This important painting of a Black Haitian deputy, once enslaved, commemorates his participation in the assembly that abolished slavery in France in 1794. He wears the tricolored uniform of a deputy of the French National Convention and only his gold earring speaks to his Colonial ties.
Diego Bemba’s 1643 portrait, along with those of Pedro Sunda and Miguel de Castro, represents an early example of cultural exchange in which African ambassadors donning European costume in order to project a carefully curated image of cultural capital.
The young man in this portrait, dressed in formal French aristocratic style, represents the final flourish (or last gasp?) of the ancien régime in the last years before the French Revolution.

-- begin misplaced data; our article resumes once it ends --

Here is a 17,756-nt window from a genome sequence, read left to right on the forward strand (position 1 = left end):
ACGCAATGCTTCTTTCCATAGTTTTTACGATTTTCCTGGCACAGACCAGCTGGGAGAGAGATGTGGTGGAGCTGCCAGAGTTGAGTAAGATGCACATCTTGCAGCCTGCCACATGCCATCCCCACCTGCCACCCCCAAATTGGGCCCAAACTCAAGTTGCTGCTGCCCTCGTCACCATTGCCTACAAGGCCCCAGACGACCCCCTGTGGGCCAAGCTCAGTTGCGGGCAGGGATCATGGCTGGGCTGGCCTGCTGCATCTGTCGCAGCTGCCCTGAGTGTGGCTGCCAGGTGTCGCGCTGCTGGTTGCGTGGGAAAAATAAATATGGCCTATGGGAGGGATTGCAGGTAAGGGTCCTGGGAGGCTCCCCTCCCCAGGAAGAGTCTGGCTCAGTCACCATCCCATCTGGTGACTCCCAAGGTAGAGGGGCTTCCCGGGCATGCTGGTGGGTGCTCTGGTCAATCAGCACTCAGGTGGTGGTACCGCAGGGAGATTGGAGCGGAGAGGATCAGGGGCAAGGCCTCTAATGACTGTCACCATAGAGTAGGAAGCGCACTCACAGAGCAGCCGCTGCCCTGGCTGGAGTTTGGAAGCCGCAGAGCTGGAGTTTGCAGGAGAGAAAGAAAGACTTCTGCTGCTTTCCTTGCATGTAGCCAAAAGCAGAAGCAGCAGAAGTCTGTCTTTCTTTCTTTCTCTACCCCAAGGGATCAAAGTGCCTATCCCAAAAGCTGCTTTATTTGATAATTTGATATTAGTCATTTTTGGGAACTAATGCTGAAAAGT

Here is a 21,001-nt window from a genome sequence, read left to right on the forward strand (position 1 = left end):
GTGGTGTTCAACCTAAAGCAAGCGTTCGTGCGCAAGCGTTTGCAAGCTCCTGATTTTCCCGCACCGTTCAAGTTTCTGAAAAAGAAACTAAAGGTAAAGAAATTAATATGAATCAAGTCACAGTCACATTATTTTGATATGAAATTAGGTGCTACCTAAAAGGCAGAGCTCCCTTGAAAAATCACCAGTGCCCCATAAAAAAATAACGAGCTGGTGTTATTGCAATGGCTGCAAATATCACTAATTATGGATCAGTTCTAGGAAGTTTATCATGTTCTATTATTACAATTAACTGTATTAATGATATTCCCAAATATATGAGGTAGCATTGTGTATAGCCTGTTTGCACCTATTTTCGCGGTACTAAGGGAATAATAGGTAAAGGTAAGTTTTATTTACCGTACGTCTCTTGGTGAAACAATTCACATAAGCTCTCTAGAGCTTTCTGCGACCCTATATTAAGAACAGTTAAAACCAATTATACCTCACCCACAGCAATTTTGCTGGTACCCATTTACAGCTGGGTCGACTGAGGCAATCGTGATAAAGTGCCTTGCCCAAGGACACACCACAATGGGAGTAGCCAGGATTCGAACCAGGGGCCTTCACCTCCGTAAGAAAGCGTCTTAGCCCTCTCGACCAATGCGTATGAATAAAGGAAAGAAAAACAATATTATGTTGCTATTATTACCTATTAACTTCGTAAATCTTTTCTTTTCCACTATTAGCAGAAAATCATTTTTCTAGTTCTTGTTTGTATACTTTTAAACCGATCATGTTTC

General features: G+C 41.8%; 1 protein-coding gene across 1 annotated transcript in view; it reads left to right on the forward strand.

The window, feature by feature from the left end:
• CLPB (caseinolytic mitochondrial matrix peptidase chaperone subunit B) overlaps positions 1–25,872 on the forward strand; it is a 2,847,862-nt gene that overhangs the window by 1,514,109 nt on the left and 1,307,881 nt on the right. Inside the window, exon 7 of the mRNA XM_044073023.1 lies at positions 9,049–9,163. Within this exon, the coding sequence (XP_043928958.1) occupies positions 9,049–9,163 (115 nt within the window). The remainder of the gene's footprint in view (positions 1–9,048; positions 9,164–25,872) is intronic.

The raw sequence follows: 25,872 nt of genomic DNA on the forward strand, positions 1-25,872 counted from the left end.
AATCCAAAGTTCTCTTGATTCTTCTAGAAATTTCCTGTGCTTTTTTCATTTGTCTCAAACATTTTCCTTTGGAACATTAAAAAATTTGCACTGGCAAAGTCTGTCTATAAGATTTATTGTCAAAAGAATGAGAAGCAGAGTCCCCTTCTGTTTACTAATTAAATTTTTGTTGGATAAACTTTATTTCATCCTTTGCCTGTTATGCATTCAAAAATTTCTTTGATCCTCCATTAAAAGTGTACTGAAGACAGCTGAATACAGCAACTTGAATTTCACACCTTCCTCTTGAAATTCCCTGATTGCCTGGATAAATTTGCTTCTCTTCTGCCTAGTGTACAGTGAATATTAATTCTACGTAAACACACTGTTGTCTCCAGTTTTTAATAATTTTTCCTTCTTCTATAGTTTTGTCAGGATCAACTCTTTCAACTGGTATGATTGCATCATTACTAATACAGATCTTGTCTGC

The high-waisted neoclassical silhouette continued to define womenswear of the 1810s, as fashion remained inspired by classical antiquity. However, the purity of the line was increasingly broken by trim, colors, and a new angularity as tubular skirts were gradually replaced by triangular ones by the end of the decade. Menswear was led by British tailors, as a perfect fit was paramount. World events such as the Napoleonic Wars played a large role in shaping fashion of the period.
The Balcony is one Édouard Manet’s most popular paintings, but when it debuted it was the subject of much controversy. It is a study in contrasts: shadow and light, color, and types of fashionable dress in the late 1860s.
Fashion of the 1850s for both men and women was in a colorful, exuberant style with luxurious fabrics and relaxed cuts. Technological innovation had a large impact on clothing in this period, from the invention of the cage crinoline to the increasing availability of the sewing machine.
Though he stands in the shadows, Mr. I. N. Phelps Stokes’ suit sheds light on significant developments occurring in menswear at the end of the nineteenth century.
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